The U.S. Department of Health and Human Services’ Center for Consumer Information & Insurance Oversight issued guidance (.pdf) this week aimed at boosting enrollments in six state health benefit exchange marketplaces hobbled by glitches in their online enrollment web portals. The guidance issued February 27, 2014 allows the marketplaces to deem individuals eligible for retroactive coverage back to January 1, 2014 if they meet eligibility requirements but were unable to enroll in a plan by the upcoming March 31 plan year 2014 enrollment deadline due to the technical problems with the portals – described as an “exceptional circumstance” in the guidance.
The federal guidance uses the exceptional circumstance declaration to get around the definition of a qualified health plan (QHP) at Section 1301 of the Patient Protection and Affordable Care Act as one certified by an exchange exclusively for sale on the exchange marketplace. The guidance does so by including those who enrolled in non-QHPs – plans sold outside the exchange marketplace. Those enrollees would then be potentially eligible for subsidies in the form of advance premium tax credits and cost sharing reductions that would not otherwise be available to them. According to The New York Times, Oregon Gov. John Kitzhaber requested the federal government to allow the premium tax credits for people buying insurance outside that state’s troubled exchange.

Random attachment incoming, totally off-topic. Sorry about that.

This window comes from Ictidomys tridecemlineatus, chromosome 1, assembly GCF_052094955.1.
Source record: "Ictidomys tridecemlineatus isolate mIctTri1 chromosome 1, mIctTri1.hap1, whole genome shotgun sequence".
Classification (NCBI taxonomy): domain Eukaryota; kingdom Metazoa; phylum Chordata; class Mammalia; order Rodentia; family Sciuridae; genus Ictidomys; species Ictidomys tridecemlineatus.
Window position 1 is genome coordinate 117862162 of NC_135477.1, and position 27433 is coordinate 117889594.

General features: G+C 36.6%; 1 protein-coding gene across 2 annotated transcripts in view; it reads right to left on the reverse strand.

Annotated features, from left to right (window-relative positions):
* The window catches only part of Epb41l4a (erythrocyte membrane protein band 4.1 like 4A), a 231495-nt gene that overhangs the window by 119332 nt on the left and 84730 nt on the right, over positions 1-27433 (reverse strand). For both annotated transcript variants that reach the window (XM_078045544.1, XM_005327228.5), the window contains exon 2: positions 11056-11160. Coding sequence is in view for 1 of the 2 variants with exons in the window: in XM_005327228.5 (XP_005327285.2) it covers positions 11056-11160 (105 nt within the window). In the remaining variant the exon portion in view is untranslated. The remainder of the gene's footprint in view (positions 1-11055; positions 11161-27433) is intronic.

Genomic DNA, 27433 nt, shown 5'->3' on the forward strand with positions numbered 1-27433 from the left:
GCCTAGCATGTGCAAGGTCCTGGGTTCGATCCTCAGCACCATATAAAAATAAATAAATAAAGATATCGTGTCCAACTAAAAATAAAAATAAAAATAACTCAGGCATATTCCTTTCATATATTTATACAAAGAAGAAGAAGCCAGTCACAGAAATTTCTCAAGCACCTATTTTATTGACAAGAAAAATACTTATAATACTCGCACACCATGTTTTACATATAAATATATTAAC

This limited relief from the March 31 deadline for plan year 2014 enrollment and the extension of premium tax credit and cost sharing subsidies to non-QHPs will take pressure off the six troubled state exchange marketplaces that due to enrollment shortfalls may be unable to support themselves financially starting in 2015 when federal establishment grant assistance ceases as required by the Affordable Care Act. For more on this, click here.
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